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The Meaning of Being Bearish on Blogs is....


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July 03, 2006

The Meaning of Being Bearish on Blogs is....

Heather Green

I skimmed David Carr's column in the NYTimes about Nick Denton entitled "A Blog Mogul Turns Bearish on Blogs" trying to understand the meaning of the headline. What part of blogging is Gawker Media's Denton bearish about?

Frankly, I am still not sure. Is he bearish about blogs getting funding? We might think that this is the thrust of the story, since the writer sets up his story by opening it at a recent PaidContent party in NYC, which apparently was swarmed by media upstarts and money types.

Or is Carr saying that Nick Denton is bearish about blogs as a publishing medium? That also may be the case, since Carr quotes Denton saying that " 'the world does not need more blogs,' adding that if you count all the pages on MySpace, 'there is approximately one reader for every blog out there.' "

Either we have a headline writer problem here or a writer problem. Don't get me wrong, I thought it was interesting reading about Denton's strategies for refreshing his blogs. But without any clarification, I suppose I will vote for thinking that Denton is down on funding blogs, since Carr writes a business column.

What's your vote?

P.S. and Update: Rex Hammock has a great post on this and he sums up exactly my feeling about talking about bubbles and blogs--when it comes to making money. Sorry if I am repeating myself, but I remain convinced that the destabilizing nature of blogs (and personal media writ large) won't be the creation of a group of huge new media companies (a la Gawker) that displace the traditional ones. The real power is how personal media fragments the mass market audience by turning readers, watchers, listeners, into writers and video and audio creators. Most of these folks won't make money and it won't matter.

09:46 AM

blog business

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? Headscratching in the Blogosphere from J. LeRoy's Evolving Web

This may be the best blog conversation I've ever read.David Carr has a piece in the New York Times today entitled A Blog Mogul Turns Bearish on Blogs. The piece is largely about Nick Denton, an entrepeneur who has made [Read More]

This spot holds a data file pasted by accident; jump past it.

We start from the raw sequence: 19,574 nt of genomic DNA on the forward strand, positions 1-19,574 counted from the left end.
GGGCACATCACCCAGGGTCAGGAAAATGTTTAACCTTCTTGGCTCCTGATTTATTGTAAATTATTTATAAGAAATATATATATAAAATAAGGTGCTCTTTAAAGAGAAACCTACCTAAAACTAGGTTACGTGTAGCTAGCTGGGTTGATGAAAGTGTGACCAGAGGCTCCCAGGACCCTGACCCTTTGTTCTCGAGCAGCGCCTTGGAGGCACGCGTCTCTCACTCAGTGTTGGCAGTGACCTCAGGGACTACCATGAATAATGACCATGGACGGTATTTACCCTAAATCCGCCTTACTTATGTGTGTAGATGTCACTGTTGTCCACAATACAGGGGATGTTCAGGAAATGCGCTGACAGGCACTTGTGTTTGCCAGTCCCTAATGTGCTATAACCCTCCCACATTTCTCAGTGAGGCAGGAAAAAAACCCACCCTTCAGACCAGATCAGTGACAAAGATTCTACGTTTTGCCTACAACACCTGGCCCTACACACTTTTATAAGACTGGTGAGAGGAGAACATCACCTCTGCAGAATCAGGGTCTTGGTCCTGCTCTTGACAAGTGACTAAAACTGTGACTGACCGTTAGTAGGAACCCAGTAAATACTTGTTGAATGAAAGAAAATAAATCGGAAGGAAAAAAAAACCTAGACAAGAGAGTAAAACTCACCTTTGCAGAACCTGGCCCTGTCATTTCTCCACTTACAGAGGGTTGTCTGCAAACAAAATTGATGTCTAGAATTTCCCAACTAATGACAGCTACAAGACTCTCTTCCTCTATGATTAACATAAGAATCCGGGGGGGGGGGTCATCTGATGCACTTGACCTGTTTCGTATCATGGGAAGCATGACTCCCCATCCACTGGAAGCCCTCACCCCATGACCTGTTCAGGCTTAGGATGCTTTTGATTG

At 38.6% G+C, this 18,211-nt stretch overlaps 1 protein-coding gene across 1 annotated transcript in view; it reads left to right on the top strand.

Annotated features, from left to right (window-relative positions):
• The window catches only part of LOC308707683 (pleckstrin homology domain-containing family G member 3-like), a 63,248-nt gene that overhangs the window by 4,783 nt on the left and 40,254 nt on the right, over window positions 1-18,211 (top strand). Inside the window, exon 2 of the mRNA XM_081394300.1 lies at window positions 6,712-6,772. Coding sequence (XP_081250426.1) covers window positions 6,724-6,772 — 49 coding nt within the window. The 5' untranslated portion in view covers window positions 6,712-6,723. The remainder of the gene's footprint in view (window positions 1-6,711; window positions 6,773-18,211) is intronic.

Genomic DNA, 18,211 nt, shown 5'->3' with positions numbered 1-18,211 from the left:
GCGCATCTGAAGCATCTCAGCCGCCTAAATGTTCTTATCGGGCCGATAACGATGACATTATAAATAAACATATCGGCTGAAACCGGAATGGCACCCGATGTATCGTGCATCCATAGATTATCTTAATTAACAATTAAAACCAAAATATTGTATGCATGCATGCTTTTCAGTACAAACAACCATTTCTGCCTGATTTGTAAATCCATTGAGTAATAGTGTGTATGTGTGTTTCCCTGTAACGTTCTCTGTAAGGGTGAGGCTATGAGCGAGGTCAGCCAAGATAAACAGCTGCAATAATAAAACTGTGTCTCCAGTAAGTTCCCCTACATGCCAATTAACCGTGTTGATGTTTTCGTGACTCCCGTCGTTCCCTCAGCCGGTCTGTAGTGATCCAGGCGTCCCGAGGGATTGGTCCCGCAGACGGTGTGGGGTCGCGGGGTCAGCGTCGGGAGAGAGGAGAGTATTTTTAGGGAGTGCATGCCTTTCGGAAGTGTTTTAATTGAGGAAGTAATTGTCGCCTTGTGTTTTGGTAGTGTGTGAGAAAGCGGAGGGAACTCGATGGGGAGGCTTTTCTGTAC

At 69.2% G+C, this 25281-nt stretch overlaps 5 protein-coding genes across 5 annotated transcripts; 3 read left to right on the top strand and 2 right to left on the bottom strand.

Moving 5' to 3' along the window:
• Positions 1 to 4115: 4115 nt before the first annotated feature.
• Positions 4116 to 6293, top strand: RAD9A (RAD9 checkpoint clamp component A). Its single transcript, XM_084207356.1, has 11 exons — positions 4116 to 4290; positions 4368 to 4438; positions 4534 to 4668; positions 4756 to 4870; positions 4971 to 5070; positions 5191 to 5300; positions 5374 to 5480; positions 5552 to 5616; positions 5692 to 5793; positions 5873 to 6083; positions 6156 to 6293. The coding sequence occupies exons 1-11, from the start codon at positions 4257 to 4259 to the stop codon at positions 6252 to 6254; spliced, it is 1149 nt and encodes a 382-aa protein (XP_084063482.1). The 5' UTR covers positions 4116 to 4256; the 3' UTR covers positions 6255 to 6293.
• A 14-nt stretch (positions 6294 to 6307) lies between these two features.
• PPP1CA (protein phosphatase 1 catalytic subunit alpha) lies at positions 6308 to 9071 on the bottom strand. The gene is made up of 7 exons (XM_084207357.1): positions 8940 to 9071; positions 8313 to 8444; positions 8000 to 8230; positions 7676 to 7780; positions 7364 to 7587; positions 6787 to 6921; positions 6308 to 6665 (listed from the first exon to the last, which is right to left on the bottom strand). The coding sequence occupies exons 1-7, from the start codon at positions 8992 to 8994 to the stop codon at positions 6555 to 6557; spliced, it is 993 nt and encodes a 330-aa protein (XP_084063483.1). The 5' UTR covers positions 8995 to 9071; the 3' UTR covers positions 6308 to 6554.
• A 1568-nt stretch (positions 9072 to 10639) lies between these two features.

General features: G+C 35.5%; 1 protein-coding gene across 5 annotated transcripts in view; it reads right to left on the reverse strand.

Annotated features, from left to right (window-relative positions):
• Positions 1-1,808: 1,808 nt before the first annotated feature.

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? Nick Denton Bearish on Blogs from Jimmy Daniels

I saw the original article on the NYTimes, and was just looking at the News.com copy of it, and I still can?? really fiugure out why he?? bearish, the only thing he mention that stands out is this quote,

He has felt the touch of clammy hand... [Read More]

Tracked on July 5, 2006 05:13 PM

The other thing all this changes is, the nature of the writing. 20 years ago, if you were a cartoonist [like me] and wanted to be successful, you had to get in the New Yorker or in with a Syndicate (or whatever big media company suited your talent the best)... and of course, you had to sign a contract. Written by them. Their rules, not yours.

But with a blog, where someone like me can publish anything I want, when I want, and get good money by doing it... the traditional media simply don't have the same sway over people wanting their voice to be heard (often a much bigger motivation than the money).

It's great living in a world were there are no rejection slips, no waiting for the agent to phone back, no waiting for the publisher to give you the greenlight. But I think it also greatly threatens the people who spent all that time and energy getting published or produced by third parties (magazines, newspapers, publishers or whatever), for it devalues their status within the hierarchy.

Nick seems very adept at navigating between both worlds effortlessly.

Posted by: hugh macleod at July 3, 2006 02:07 PM

NYT and other prior gatekeepers regularly see their credibility undermined by the wider and fresher range of perspectives available in weblogs. The theme "bearish on weblogs" would be a natural one in their internal conversations, and also seems an institutionally useful idea to program into their audience's thoughts.

I agree with you, though, I don't see how pulling back on certain titles translates into general pessimism on the whole delivery format. Maybe the reporter was referring to Denton's thoughts on the business opportunities for new commercial weblogs.